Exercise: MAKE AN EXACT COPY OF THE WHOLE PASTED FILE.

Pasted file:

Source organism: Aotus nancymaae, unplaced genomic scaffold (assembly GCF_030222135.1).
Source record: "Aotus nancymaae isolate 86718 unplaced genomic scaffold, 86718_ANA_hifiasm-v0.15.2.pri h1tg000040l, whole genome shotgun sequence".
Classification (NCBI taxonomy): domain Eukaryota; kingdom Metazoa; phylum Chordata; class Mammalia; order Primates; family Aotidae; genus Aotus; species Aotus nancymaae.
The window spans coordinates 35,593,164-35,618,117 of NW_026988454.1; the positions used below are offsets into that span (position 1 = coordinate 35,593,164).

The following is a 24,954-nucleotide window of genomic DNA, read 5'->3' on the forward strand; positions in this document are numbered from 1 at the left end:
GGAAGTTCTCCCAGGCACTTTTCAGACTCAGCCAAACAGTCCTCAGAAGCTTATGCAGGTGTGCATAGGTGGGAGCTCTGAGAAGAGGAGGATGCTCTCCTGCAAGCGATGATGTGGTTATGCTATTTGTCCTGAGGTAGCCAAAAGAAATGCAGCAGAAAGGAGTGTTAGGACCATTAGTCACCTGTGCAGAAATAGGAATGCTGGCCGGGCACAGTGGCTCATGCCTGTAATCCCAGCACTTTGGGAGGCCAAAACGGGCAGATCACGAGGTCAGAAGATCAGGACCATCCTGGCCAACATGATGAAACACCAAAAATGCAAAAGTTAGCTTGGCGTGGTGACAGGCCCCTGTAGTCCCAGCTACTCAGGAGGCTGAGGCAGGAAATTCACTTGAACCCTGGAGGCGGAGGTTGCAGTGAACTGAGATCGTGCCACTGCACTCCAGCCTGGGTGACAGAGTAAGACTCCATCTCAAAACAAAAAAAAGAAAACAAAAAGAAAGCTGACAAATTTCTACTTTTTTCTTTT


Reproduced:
Source organism: Aotus nancymaae, unplaced genomic scaffold (assembly GCF_030222135.1).
Source record: "Aotus nancymaae isolate 86718 unplaced genomic scaffold, 86718_ANA_hifiasm-v0.15.2.pri h1tg000040l, whole genome shotgun sequence".
Classification (NCBI taxonomy): domain Eukaryota; kingdom Metazoa; phylum Chordata; class Mammalia; order Primates; family Aotidae; genus Aotus; species Aotus nancymaae.
The window spans coordinates 35,593,164-35,618,117 of NW_026988454.1; the positions used below are offsets into that span (position 1 = coordinate 35,593,164).

The following is a 24,954-nucleotide window of genomic DNA, read 5'->3' on the forward strand; positions in this document are numbered from 1 at the left end:
GGAAGTTCTCCCAGGCACTTTTCAGACTCAGCCAAACAGTCCTCAGAAGCTTATGCAGGTGTGCATAGGTGGGAGCTCTGAGAAGAGGAGGATGCTCTCCTGCAAGCGATGATGTGGTTATGCTATTTGTCCTGAGGTAGCCAAAAGAAATGCAGCAGAAAGGAGTGTTAGGACCATTAGTCACCTGTGCAGAAATAGGAATGCTGGCCGGGCACAGTGGCTCATGCCTGTAATCCCAGCACTTTGGGAGGCCAAAACGGGCAGATCACGAGGTCAGAAGATCAGGACCATCCTGGCCAACATGATGAAACACCAAAAATGCAAAAGTTAGCTTGGCGTGGTGACAGGCCCCTGTAGTCCCAGCTACTCAGGAGGCTGAGGCAGGAAATTCACTTGAACCCTGGAGGCGGAGGTTGCAGTGAACTGAGATCGTGCCACTGCACTCCAGCCTGGGTGACAGAGTAAGACTCCATCTCAAAACAAAAAAAAGAAAACAAAAAGAAAGCTGACAAATTTCTACTTTTTTCTTTT